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We are so pleased to be able to offer you the 2018 compilation of Voices of Practitioners articles. This volume marks VOP’s 14th year as an online journal. We thank the National Association for the Education of Young Children for its continued support, especially for including a teacher research article from Voices of Practitioners in each print issue of Young Children, NAEYC’s flagship journal.
This collection includes expanded versions of the print articles—sometime nearly double in length—as well as a number of unique articles: Jennifer Kampmann’s self-study as a teacher educator, Andrew J. Stremmel’s timely background article on finding a question for beginning teacher research, and Parallel Voices articles by Sundai Riggins and Martha Melgoza to accompany the teacher research articles by Talene Artinian and Isauro M. Escamilla and his colleagues. We also have a Parallel Voices article by Dawn Garbett that is a commentary on all the teacher articles that were printed in Young Children in 2018.
Another development in the life of Voices of Practitioners is the establishment of the journal as an NAEYC interest forum focused on teacher research. Interest forums are communities within the organization that enjoy special privileges and opportunities, including an online meeting space through NAEYC’s online platform Hello, and NAEYC-sponsored business meetings at each annual conference. Please consider joining our interest forum for access to materials on teacher research and a chance to meet with Voices editors, authors, and other insiders at the NAEYC Annual Conference. Join and become an insider!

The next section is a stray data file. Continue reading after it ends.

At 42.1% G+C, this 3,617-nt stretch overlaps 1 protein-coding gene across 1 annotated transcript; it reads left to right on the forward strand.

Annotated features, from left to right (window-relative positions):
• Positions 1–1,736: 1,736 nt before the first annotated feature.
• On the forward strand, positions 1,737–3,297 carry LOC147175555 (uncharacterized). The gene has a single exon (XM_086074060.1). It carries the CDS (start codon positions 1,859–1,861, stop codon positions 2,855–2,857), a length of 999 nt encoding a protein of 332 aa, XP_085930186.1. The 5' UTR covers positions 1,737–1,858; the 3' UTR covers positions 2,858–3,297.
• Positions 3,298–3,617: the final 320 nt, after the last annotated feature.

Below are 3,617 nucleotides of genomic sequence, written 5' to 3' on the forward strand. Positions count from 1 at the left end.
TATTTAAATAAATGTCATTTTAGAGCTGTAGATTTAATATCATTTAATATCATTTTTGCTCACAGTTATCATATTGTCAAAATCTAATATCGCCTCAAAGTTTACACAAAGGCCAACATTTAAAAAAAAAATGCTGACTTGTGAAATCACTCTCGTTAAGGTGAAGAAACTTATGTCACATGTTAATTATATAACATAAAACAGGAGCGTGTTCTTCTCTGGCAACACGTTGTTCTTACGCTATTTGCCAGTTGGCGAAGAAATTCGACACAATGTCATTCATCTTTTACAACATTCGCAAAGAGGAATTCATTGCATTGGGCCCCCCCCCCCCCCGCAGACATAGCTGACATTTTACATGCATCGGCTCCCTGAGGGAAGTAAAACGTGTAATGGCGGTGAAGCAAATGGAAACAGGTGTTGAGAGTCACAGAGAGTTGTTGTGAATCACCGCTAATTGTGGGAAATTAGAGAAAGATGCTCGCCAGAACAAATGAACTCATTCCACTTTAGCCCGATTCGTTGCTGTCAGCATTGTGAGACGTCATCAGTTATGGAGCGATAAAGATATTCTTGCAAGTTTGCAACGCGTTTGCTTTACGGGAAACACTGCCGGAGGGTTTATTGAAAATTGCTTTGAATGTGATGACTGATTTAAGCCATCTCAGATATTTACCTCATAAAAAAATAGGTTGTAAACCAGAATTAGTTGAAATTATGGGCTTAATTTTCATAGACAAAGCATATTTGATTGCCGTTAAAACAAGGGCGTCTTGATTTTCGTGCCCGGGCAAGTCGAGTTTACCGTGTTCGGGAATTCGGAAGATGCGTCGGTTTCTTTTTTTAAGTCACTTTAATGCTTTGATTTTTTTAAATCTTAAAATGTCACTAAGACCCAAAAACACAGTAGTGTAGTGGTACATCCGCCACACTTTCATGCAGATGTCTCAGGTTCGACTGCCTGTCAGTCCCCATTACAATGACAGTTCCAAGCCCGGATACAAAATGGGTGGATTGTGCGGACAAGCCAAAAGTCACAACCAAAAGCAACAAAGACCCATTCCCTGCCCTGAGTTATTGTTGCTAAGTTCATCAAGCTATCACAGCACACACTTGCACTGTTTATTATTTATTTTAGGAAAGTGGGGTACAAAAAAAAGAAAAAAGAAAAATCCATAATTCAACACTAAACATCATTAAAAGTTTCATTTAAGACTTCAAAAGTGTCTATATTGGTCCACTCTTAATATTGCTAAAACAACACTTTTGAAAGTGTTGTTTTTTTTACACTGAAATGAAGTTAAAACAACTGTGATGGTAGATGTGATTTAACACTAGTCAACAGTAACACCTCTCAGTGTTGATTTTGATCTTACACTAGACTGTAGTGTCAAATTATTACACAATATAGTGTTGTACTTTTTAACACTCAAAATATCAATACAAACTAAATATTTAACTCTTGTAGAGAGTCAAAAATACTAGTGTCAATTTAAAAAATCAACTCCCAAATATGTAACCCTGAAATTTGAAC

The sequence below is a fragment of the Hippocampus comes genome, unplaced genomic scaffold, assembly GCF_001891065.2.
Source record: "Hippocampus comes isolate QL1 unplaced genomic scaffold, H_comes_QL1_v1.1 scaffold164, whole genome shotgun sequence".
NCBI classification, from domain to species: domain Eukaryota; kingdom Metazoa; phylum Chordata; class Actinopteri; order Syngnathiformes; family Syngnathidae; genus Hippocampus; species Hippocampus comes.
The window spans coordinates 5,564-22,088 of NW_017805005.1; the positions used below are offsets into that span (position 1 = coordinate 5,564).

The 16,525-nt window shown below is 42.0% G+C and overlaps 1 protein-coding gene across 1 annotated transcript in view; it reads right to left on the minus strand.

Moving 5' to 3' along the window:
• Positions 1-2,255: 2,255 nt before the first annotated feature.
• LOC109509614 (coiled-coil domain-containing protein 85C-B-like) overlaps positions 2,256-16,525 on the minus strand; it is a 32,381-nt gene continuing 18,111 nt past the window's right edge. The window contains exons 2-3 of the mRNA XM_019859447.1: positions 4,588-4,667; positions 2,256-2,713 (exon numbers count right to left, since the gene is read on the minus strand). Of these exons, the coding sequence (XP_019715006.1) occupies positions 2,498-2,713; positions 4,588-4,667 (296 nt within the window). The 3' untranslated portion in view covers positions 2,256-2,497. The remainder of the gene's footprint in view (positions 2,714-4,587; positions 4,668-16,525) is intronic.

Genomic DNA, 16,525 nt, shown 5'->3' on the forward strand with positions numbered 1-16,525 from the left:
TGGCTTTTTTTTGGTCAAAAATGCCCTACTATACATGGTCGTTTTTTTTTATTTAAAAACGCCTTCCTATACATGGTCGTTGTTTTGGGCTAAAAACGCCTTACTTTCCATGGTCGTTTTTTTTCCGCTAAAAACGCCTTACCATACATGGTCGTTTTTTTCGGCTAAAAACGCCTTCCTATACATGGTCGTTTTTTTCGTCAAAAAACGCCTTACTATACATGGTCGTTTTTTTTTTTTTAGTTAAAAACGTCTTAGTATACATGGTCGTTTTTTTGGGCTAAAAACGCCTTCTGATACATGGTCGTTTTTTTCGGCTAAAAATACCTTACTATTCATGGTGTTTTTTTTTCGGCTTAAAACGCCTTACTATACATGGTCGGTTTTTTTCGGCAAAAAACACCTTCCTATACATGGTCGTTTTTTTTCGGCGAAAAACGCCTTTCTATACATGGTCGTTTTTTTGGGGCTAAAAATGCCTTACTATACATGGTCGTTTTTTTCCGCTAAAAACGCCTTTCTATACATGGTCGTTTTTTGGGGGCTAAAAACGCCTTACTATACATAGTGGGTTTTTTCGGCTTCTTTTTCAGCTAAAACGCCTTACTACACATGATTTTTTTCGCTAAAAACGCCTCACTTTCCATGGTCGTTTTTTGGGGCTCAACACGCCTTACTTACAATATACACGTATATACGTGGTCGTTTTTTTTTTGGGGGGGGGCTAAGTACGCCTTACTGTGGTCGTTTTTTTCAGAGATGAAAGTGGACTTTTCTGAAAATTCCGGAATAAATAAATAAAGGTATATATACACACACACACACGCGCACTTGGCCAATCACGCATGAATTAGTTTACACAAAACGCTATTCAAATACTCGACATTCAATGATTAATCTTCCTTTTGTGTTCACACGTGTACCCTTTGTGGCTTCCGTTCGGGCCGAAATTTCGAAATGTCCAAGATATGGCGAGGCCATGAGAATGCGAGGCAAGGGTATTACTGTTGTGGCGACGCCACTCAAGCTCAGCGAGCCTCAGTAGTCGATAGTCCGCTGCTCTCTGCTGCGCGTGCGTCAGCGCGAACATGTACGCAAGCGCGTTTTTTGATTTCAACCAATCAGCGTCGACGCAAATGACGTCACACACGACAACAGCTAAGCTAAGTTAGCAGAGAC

In other news, we have plans to consolidate and republish the VOP archives, which go back to 2004. We hope to provide all of the materials—from the start of the journal to the present—online, with simple keyword searches and immediate downloads. Currently, some of these materials are available through our interest group website.
We hope you enjoy the 2018 volume and can make use of it in your teaching, professional development, or work in teacher preparation. Teacher research is a vehicle for professionalism, for leadership in the field for and by teachers, and for social justice by being a pathway to providing high-quality care and education for young children. Teacher research asks hard questions and provides deeply textured, site-based evidence so that we can understand what works best in our practices and where and how we need to improve. I hope you will join us in this important work—and we would love to hear from you, as well.
Barbara Henderson is co-editor of Voices of Practitioners and the director of the Ed.D. program in Educational Leadership at San Francisco State University, where she is also a professor.